Welcome back to Mercedes’ Marketplace Madness! As you know, I love picking up dirt-cheap cars and motorcycles and telling you lovely readers about the dumb things that I do with them. Since I’m shopping all of the time, I always have an evolving list of vehicles for sale. Here’s what I’m obsessed with lately.
Now that I’m finally feeling better from weeks of sickness, I want to take a motorcycle ride. In a cruel twist, my part of Illinois is currently getting blasted by snowy weather. And next week we’re going to drop into negative temperatures. Oh, come on! I guess I’m staying inside and looking at some cars.
Here’s what I’m looking at this week!
1950 Dodge B-4-D126 – $21,500
I’ve highlighted a number of Ford and Chevrolet trucks in this series, but looking back, not too many Dodge trucks. I will change that today with another sweet classic truck, but in Dodge flavor. Sold from 1948 to 1953, the Dodge B series trucks replaced the automaker’s prewar trucks. B series trucks were available in a range of body styles from pickups and flatbeds to panel trucks and even a woody wagon. Dodge called them “Job-Rated” trucks for their durability and the cab was marketed as a “pilot-house” for its good visibility.
This B-4 has been restored and is said to run and drive well. Under the hood is a 218 cubic inch L-head inline six making 96 HP. That feeds the rear wheels through a four-speed manual. It’s $21,500 from Classic Auto Mall in Morgantown, Pennsylvania.
1990 Nissan Pulsar GTI-R – $15,000
The Nissan Pulsar was first produced starting in 1978. Here in America, you’re probably most familiar with the Nissan Pulsar NX, which is based on the third-generation Pulsar. That little funky car was somewhat modular, offering a single body style with multiple panels to change the vehicle up. The ’80s were a weird time.
Once the hangover from that decade was over, Nissan took the Pulsar rallying. The automaker took the fourth-generation Pulsar and souped it up for the World Rally Championship’s Group A competition. Under homologation rules, Nissan had to build roadgoing versions of its racer, and according to Bonhams, Nissan cranked out 14,600 GTI-R examples. It never took home a WRC title, but these road cars are still pretty awesome. Power comes from a 2.0-liter SR20DET turbo four making 227 HP and 209 lb-ft torque, delivered to all four wheels. That’s good for a 60-mph sprint in 5.4 seconds.
This one looks to be in good shape, with what appears to be minor cosmetic work needed to make it perfect. It’s $15,000 on Facebook Marketplace in Byron Center, Michigan with 60,273 miles.
1990 Fiat Panda 4×4 Sisley – $6,995
Are you looking for a four-wheel-drive vehicle but are not really interested in a truck or SUV? Well, this cute Fiat Panda is an option. Unlike many imports, I’ve noticed that Pandas stay cheap, so you can get your import fix without going bankrupt!
Our friends at the Lane Motor Museum have a little story about these cars:
The Fiat Panda was introduced in 1980, and was meant to be a city car for the masses; simpler but in the spirit of Citroën’s 2CV. It was a no-frills utility vehicle designed by Giorgetto Giugiaro of Italdesign. Giugiaro compared the Panda to a pair of jeans – simple, practical, and without frills. For practicality, it featured cheap, flat panes of glass, removeable and washable seat and door panel covers, and a multi-configurable, removable rear seat. The base model had a modest 2 cylinder 652cc engine that drove the front wheels.
In June 1983 Fiat introduced the 4×4 Panda, developed by the Austrian company Steyr-Puch. It was the first small, transverse-engined production car to have 4-wheel drive. The Panda 4×4 had a larger engine than the standard Panda, and a 5-speed gearbox with a very low first gear for off-road use.
The first-generation Panda is such a tank that it was in production for 23 years. And getting a Sisley like this one got you a Panda with a bit more kit. You get a velour interior, an Alcantara headliner, an inclinometer, headlight washers, and more. This one is said to come from Italy and is rust-free. Power comes from a 965cc four making 48 HP. It’s $6,995 on Facebook Marketplace in Denver, Pennsylvania.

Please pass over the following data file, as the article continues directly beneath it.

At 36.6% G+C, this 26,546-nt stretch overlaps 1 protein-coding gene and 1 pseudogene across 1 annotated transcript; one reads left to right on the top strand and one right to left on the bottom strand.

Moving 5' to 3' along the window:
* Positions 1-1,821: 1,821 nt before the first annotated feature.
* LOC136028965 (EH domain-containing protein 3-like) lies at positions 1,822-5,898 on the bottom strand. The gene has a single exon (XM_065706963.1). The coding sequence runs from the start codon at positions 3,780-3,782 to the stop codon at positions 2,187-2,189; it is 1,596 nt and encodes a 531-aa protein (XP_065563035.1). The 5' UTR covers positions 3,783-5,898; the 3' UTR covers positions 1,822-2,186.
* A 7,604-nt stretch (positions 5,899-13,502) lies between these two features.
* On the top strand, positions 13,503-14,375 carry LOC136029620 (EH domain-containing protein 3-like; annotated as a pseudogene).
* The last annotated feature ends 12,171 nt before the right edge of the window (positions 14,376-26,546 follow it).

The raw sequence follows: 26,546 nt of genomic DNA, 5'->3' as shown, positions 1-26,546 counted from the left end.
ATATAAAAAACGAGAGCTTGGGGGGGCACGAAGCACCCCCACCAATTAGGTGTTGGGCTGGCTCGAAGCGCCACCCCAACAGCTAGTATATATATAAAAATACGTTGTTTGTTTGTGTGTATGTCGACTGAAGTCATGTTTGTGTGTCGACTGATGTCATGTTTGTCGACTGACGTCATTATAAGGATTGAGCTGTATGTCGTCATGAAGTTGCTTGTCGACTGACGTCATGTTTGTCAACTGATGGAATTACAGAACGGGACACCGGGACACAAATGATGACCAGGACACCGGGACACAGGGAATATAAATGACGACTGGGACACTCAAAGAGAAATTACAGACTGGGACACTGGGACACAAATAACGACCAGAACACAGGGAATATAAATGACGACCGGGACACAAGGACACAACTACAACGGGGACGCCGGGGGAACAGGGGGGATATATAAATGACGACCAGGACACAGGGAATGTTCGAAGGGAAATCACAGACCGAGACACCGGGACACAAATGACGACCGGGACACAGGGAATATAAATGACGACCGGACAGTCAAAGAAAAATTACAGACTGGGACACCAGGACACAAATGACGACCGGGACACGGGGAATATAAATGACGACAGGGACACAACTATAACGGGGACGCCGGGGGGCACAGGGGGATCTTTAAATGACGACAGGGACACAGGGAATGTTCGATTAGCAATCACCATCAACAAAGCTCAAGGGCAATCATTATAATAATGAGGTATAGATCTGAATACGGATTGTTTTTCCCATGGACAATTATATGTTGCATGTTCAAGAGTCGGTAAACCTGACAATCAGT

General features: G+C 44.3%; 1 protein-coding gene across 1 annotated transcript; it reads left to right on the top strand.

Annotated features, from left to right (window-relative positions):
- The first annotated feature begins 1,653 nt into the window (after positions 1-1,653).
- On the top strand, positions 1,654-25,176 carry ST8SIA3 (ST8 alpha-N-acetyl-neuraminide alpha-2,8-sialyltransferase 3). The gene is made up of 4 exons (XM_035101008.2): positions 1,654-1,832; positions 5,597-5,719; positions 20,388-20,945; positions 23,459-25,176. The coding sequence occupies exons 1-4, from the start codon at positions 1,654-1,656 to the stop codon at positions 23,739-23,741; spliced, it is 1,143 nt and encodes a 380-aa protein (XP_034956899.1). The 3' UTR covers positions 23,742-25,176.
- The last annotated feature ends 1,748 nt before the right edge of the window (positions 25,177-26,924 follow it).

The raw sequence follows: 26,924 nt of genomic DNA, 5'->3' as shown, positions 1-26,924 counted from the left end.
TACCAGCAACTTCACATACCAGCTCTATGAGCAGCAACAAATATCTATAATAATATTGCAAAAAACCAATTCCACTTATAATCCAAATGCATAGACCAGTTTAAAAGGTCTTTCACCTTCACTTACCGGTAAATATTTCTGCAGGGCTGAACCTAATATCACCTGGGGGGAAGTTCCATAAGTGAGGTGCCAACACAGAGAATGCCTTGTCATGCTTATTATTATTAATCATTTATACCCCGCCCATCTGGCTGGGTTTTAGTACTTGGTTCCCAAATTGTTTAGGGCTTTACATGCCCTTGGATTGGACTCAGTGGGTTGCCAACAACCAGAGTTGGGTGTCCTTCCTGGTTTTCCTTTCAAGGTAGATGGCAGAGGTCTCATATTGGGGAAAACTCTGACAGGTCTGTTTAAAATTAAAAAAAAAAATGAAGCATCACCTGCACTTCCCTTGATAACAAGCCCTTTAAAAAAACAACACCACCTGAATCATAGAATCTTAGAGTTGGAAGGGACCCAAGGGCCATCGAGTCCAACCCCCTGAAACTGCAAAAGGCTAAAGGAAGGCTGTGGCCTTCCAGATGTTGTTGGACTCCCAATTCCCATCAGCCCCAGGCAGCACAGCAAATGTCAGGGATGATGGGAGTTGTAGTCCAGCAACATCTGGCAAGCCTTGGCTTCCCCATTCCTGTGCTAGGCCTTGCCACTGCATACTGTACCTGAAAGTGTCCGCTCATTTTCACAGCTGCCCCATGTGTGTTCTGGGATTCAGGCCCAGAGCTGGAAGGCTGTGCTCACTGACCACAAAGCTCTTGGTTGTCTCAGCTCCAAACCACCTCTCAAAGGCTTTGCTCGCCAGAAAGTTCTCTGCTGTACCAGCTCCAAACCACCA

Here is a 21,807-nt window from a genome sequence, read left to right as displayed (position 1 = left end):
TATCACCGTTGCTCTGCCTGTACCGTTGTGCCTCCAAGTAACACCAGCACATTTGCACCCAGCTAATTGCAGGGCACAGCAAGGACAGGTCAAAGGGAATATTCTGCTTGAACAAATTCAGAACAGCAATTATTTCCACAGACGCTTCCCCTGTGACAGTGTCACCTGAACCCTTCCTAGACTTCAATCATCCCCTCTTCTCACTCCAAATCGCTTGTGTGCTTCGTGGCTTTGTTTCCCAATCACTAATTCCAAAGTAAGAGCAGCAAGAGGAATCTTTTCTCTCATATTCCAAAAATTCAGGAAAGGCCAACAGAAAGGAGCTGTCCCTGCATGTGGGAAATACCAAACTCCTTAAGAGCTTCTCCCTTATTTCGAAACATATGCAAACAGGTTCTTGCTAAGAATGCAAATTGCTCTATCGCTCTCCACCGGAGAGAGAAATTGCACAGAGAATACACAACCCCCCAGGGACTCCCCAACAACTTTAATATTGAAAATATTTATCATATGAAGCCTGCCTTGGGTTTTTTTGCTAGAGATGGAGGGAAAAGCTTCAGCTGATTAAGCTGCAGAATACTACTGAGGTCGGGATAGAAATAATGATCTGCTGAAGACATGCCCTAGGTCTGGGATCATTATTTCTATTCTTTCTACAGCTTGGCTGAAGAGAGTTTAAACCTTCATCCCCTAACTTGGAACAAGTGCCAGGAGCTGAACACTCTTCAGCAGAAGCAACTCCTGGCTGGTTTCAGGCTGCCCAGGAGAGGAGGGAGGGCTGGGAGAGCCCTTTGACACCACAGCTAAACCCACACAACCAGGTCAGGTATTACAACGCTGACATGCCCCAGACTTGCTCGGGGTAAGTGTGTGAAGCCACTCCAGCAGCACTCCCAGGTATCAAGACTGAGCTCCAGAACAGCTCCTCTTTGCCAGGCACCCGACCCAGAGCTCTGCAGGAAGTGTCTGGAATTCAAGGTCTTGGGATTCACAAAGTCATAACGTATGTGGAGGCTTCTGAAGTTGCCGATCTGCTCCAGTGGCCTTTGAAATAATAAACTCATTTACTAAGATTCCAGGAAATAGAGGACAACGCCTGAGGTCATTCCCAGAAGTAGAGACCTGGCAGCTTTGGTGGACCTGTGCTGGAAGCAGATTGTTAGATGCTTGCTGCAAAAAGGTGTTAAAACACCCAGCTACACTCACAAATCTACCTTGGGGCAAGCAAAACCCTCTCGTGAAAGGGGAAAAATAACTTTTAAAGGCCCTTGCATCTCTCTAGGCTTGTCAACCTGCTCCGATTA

Hat tip to martywit!
2000 Aston Martin DB7 Vantage – $28,500
By the early 1990s it was obvious Aston Martin would need to increase production in order to survive. Victor Gauntlett suggested that a new, smaller Aston Martin should be built alongside the big V8 Astons, a car that could be sold in all markets and that would be less expensive. The advent of the Ford Motor Company and the appointment of the late Walter Hayes as Chief Executive of Aston Martin not only provided new funding, but brought with it access to some of the best vehicle engineering facilities in the world.
The new design, code named NPX, was styled by Ian Callum and engineered in conjunction with Tom Walkinshaws TWR group. Aston Martin revealed the DB7 at the Geneva Motorshow in 1993, with production starting in 1994 at a new factory in Bloxham, near Banbury in Oxfordshire.
In 1999, Aston Martin would unleash the Vantage into the world. These replaced the six-cylinder engines found in the original DB7s with a 5.9-liter V12 making a blazing 420 HP and 400 lb-ft torque. And that’s what you’re getting here. That engine is driving the rear wheels through an automatic transmission, and it’s a convertible, so you don’t have a hard roof blocking your ears from that sweet soundtrack.
This one is said to be a one-owner car from California. It’s $28,500 on Hemmings in Fort Lauderdale, Florida with 83,000 miles.
1992 Suzuki GSX1100G – $1,500
The Suzuki GSX1100G was a short-lived anomaly in motorcycle history. Have you ever wanted the power of a replica race motorcycle, but in a far more relaxed package? As Cycle World wrote back in 1991, that’s pretty much what you got with a Suzuki GSX1100G.
Cycle World explains that the engine is essentially the one from a GSX-R1100 sportbike, but with notable changes like a secondary balancer shaft, different rocker arms, different cams, and a few other small changes. These changes make the engine a bit better suited to a standard-style motorcycle. But more than that, it also offered that power in a simple package, like the motorcycles of decades past.
Another departure from the GSX-R1100 is a shaft drive. Cycle World concluded that it was a good all-rounder, while Rider Magazine says that you could spend all day on this machine, racking up hundreds of miles.
Power comes from a 1127cc inline-four making 98 HP. That’s good for a top speed of around 140 mph if you can find a straight enough road. This 1992 example is said to run well, but will need a carburetor synchronization. It’s $1,500 on Facebook Marketplace in Franklin Park, Illinois with 18,833 miles.
1957 Volvo 445 Duett – $32,900
The Duett holds a place in Volvo’s history as being the predecessor to the brand’s famous wagons that we all know and love today. I’ll let Volvo explain: